My manager Ben Singer, the main guy at Small Giant, is just gifted at bringing artists out of themselves. He’s unbelievable, just seeing you as you are and understanding you, and almost prescribing what you need to do to be your best, true self. It’s really an amazing gift that he has. I think he just understands that the most powerful stuff — arts in general — is honest and unique to you.
I remember I didn’t sign with him right away because I’d just been through this whole whirlwind experience [at 222 Records] and I wanted to take my time [and] what convinced me that he was the right person for me to work with was [when] he said to me, ‘I get the sense that I’m not going to need to tell you ever to work harder or work more. I’m going to need to tell you to relax and live your life. Experience things.’ You could see that I was just very ambitious.
Which song on your album would you say stands out to you the most?
It changes all the time, but “Joshua Tree” is ultimately probably my favorite song. I wrote it for me. I didn’t write it for any other reason. Sometimes you go in and you’re thinking, ‘I want to write a song that everyone’s gonna love and it’s gonna be a hit,’ and that’s great. But this song was just because I needed to express it, which is why I feel like it’s really representative of what I’m saying — making music just because it’s what I want to make.
All your songs are so candid and confessional and vulnerable. Do you feel being that vulnerable is the hardest or easiest part when it comes to writing?
It depends on who you’re in the room with. I wrote “Joshua Tree” with Wrabel and Eric Leva, who are just the coziest, safest people in the world. I met them as writers and now we’re really good friends. They just make it so easy for me to tell them everything about my life and made it a safe place for me to be honest. When I was first about to release “Never Over You” and “Uphill Battle” last year, I was so anxious. It’s easy to be vulnerable as long as you forget you’re gonna put songs out — haha!
Your music videos [for “Joshua Tree” and “Lose Us”] are so beautiful and artistic. How did those videos come about?
Nick Leopold has been directing all my videos and he is amazing and super creative. He also did those live videos of “Never Over You” and “Uphill Battle” that I put out a while ago and we really liked working with him. When it came time to do the “Lose Us” video with Scott [Hoying], we thought of him ’cause he’s just really creative and has this way of taking an idea. I’ll tell him what I want it to feel like or whatever idea I have and then he adds really important elements that actually make it interesting.
How was it working with Scott [Hoying] on “Lose Us”?
[Scott and I] have known each other for so long. We’re really good friends. We wrote that song in my living room almost two years ago just sitting at my kitchen table.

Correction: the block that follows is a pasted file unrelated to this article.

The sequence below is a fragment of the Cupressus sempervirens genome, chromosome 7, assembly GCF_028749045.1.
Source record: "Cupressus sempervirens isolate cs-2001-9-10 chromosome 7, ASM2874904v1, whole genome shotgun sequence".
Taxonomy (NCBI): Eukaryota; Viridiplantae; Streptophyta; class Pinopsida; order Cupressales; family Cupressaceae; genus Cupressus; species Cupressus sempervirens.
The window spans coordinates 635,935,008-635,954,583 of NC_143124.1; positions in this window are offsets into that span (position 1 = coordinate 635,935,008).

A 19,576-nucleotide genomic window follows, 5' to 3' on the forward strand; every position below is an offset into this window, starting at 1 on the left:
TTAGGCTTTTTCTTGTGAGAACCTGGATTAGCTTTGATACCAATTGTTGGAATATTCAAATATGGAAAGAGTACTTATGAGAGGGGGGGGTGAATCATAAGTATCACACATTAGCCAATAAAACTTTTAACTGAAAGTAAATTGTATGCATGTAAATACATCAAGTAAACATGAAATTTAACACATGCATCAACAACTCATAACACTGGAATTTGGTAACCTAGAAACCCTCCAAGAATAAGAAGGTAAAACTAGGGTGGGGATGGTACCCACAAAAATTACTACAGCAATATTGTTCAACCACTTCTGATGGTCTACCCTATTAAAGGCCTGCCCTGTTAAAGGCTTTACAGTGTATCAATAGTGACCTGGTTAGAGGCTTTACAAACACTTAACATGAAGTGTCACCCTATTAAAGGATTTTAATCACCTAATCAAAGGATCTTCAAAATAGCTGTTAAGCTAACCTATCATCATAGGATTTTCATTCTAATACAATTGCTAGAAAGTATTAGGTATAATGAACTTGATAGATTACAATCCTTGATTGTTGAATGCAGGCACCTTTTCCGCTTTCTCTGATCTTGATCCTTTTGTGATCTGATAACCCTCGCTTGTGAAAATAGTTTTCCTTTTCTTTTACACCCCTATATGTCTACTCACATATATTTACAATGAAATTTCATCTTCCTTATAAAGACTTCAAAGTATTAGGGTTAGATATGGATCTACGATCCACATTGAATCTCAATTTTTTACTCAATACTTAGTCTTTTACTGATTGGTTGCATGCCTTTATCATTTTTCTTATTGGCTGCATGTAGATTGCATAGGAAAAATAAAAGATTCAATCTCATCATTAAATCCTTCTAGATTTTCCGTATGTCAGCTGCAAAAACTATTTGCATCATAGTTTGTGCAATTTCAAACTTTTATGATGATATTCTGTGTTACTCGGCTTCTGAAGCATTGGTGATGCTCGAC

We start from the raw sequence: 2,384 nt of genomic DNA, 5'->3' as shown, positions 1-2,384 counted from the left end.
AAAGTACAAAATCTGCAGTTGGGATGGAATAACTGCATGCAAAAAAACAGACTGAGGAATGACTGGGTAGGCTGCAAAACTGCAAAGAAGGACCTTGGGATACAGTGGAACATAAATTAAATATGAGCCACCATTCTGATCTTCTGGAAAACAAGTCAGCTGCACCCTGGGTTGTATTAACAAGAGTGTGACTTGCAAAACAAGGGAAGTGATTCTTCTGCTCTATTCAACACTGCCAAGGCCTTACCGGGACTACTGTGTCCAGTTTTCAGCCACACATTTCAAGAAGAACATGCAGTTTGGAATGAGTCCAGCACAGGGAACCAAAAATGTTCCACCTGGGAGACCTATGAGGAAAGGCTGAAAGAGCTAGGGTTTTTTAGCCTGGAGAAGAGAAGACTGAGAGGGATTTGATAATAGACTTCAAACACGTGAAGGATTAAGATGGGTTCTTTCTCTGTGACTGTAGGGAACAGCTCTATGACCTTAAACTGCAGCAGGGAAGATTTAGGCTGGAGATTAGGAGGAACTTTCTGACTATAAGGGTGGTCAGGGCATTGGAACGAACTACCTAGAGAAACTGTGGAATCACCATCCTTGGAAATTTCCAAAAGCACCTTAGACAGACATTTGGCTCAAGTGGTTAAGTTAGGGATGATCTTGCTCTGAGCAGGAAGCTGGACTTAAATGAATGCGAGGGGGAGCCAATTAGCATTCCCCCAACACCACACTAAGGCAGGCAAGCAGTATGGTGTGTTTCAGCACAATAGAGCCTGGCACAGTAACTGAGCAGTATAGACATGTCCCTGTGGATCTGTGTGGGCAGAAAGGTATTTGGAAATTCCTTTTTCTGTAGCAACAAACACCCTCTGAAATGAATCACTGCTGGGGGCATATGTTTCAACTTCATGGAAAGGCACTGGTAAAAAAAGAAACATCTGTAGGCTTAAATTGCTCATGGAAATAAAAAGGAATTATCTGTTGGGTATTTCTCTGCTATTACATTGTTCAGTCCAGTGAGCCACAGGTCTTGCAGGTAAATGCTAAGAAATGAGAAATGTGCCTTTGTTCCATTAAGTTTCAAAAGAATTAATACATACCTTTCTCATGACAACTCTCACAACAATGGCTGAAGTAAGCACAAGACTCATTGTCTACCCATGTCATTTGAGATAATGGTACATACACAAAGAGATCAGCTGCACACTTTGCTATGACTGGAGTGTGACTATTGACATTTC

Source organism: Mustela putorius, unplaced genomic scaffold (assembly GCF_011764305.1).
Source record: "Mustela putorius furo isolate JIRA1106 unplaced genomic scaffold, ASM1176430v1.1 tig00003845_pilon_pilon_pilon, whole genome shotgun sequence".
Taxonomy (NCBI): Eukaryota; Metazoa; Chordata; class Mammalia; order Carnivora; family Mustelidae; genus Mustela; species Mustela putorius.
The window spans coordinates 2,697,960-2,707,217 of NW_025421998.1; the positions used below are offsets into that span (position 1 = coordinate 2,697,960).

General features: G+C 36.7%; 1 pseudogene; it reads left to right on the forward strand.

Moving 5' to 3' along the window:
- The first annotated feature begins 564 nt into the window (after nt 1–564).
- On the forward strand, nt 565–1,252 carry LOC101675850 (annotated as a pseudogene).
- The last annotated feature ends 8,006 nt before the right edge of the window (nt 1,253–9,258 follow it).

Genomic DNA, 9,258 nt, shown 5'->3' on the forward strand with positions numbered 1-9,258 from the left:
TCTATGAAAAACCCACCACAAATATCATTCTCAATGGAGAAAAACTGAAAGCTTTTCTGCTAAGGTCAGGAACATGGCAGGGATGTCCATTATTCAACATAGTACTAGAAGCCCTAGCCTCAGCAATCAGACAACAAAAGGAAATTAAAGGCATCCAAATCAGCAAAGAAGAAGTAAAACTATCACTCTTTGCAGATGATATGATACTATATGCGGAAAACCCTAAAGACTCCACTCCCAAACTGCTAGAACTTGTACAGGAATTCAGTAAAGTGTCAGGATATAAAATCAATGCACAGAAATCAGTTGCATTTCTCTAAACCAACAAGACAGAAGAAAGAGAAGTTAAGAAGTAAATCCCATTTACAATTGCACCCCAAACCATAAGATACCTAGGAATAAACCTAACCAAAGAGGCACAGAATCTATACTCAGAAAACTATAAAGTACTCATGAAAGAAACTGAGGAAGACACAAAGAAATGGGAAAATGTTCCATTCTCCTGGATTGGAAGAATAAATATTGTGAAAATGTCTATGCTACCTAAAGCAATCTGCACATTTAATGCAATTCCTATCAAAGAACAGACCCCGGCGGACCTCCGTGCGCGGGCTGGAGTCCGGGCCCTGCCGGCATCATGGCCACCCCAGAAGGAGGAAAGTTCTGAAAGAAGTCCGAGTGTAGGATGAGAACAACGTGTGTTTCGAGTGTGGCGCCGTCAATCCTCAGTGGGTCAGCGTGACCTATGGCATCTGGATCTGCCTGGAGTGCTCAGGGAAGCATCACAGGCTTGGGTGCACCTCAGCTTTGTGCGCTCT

— and was that song in the thick of you going through your relationship? Was he like a friend and confidant?
We were actually both in fights with friends that we were really close with and we were venting to each other about our friends, and the song came out that way. I like that it kind of fits the story with the album, and that’s the case with a couple songs — where they’re not actually about my ex-boyfriend, but they are the same feelings that I felt… But the video with Scott was so fun. We were both tired and hungover because he had his Pentatonix show the night before and both had way too much fun. It was one of those days where you’re giddy ‘cause you’re so tired and we were just so delirious. We were laughing all day.
What do you think is one of the biggest things you’ve learned thus far, because it’s taken you quite a big amount of time to release your debut?
I’ve learned that I should trust myself. I think that’s a lifelong journey, and I’m sure I’m not the only one who’s experienced that but, I’ve learned that I know more than I think I do. I should trust my taste and my ears and my gut and just not try and guess what anybody else wants to hear or try and please people. To make what I want to hear. It’s kind of that simple.
I feel like your song “Two Minutes” kind of encapsulates that idea. Is that where that song came from?
That song’s interesting. I wrote it after the day Trump won the residency. My friend Katie [Mother Pearl], who’s opening, and I were just so shocked that so many women voted for him. I was very naively thinking we lived in this post-Beyonce world where we didn’t have to remind people they’re worth more than what they look like. So that came out and it’s a similar feeling — confidence in who you are [and] not letting other people’s requirements of you get in the way.
It’s weird that that’s the song that came about [though]. I thought we were gonna write some angry screamo metal song, haha.
What can we look forward to next? What are the next steps after this release?
The truth is I have so much more music. I have been writing so much and one album wasn’t really enough. We already have so much more that’s hopefully going to come out sooner than anybody would ever expect. So we have a lot more stuff coming. Stream the hell out of that album!
Rozzi wrote a personal message of thanks the morning of her album release. Read the message below:
Stream Bad Together online: http://smarturl.it/rozzi-badtogether